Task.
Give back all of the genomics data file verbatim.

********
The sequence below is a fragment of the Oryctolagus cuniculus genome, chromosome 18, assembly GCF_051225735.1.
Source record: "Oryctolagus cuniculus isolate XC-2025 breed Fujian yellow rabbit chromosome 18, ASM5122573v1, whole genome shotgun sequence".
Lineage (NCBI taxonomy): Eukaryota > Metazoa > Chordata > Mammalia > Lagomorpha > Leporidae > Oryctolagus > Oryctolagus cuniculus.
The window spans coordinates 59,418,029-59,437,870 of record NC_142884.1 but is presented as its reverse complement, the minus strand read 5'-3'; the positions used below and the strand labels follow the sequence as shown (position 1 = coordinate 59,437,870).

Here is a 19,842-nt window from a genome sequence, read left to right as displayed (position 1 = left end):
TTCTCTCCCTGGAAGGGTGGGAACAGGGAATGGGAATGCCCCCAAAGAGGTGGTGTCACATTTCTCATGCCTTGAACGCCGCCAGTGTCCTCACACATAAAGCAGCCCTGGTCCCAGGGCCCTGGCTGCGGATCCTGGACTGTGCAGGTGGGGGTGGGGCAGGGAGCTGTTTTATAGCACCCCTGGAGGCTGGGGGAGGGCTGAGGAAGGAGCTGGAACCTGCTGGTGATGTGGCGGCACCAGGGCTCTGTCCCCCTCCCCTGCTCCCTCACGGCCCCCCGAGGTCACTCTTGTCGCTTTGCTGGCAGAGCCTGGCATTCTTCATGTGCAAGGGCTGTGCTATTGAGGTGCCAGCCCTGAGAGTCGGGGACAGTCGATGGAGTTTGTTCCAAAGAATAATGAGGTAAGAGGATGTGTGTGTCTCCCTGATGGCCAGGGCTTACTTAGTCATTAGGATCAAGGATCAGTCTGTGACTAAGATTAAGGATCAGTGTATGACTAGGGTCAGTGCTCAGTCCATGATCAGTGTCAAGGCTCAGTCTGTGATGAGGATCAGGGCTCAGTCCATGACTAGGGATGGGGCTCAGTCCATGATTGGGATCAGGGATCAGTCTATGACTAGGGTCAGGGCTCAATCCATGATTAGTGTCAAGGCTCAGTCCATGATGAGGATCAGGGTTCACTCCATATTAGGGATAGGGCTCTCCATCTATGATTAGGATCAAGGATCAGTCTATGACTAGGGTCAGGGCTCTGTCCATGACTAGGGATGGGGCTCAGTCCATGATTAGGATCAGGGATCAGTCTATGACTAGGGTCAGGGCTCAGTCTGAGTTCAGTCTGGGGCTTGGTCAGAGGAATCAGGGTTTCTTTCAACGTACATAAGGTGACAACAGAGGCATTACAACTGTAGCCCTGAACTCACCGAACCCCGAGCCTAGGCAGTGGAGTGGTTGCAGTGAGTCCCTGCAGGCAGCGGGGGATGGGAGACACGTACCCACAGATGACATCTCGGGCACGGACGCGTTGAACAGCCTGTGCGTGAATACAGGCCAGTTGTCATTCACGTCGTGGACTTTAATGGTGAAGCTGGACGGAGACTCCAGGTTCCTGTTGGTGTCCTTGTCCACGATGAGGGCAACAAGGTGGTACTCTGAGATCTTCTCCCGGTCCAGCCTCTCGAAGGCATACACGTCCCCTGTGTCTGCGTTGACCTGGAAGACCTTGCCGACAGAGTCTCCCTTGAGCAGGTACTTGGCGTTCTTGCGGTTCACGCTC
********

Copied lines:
The sequence below is a fragment of the Oryctolagus cuniculus genome, chromosome 18, assembly GCF_051225735.1.
Source record: "Oryctolagus cuniculus isolate XC-2025 breed Fujian yellow rabbit chromosome 18, ASM5122573v1, whole genome shotgun sequence".
Lineage (NCBI taxonomy): Eukaryota > Metazoa > Chordata > Mammalia > Lagomorpha > Leporidae > Oryctolagus > Oryctolagus cuniculus.
The window spans coordinates 59,418,029-59,437,870 of record NC_142884.1 but is presented as its reverse complement, the minus strand read 5'-3'; the positions used below and the strand labels follow the sequence as shown (position 1 = coordinate 59,437,870).

Here is a 19,842-nt window from a genome sequence, read left to right as displayed (position 1 = left end):
TTCTCTCCCTGGAAGGGTGGGAACAGGGAATGGGAATGCCCCCAAAGAGGTGGTGTCACATTTCTCATGCCTTGAACGCCGCCAGTGTCCTCACACATAAAGCAGCCCTGGTCCCAGGGCCCTGGCTGCGGATCCTGGACTGTGCAGGTGGGGGTGGGGCAGGGAGCTGTTTTATAGCACCCCTGGAGGCTGGGGGAGGGCTGAGGAAGGAGCTGGAACCTGCTGGTGATGTGGCGGCACCAGGGCTCTGTCCCCCTCCCCTGCTCCCTCACGGCCCCCCGAGGTCACTCTTGTCGCTTTGCTGGCAGAGCCTGGCATTCTTCATGTGCAAGGGCTGTGCTATTGAGGTGCCAGCCCTGAGAGTCGGGGACAGTCGATGGAGTTTGTTCCAAAGAATAATGAGGTAAGAGGATGTGTGTGTCTCCCTGATGGCCAGGGCTTACTTAGTCATTAGGATCAAGGATCAGTCTGTGACTAAGATTAAGGATCAGTGTATGACTAGGGTCAGTGCTCAGTCCATGATCAGTGTCAAGGCTCAGTCTGTGATGAGGATCAGGGCTCAGTCCATGACTAGGGATGGGGCTCAGTCCATGATTGGGATCAGGGATCAGTCTATGACTAGGGTCAGGGCTCAATCCATGATTAGTGTCAAGGCTCAGTCCATGATGAGGATCAGGGTTCACTCCATATTAGGGATAGGGCTCTCCATCTATGATTAGGATCAAGGATCAGTCTATGACTAGGGTCAGGGCTCTGTCCATGACTAGGGATGGGGCTCAGTCCATGATTAGGATCAGGGATCAGTCTATGACTAGGGTCAGGGCTCAGTCTGAGTTCAGTCTGGGGCTTGGTCAGAGGAATCAGGGTTTCTTTCAACGTACATAAGGTGACAACAGAGGCATTACAACTGTAGCCCTGAACTCACCGAACCCCGAGCCTAGGCAGTGGAGTGGTTGCAGTGAGTCCCTGCAGGCAGCGGGGGATGGGAGACACGTACCCACAGATGACATCTCGGGCACGGACGCGTTGAACAGCCTGTGCGTGAATACAGGCCAGTTGTCATTCACGTCGTGGACTTTAATGGTGAAGCTGGACGGAGACTCCAGGTTCCTGTTGGTGTCCTTGTCCACGATGAGGGCAACAAGGTGGTACTCTGAGATCTTCTCCCGGTCCAGCCTCTCGAAGGCATACACGTCCCCTGTGTCTGCGTTGACCTGGAAGACCTTGCCGACAGAGTCTCCCTTGAGCAGGTACTTGGCGTTCTTGCGGTTCACGCTC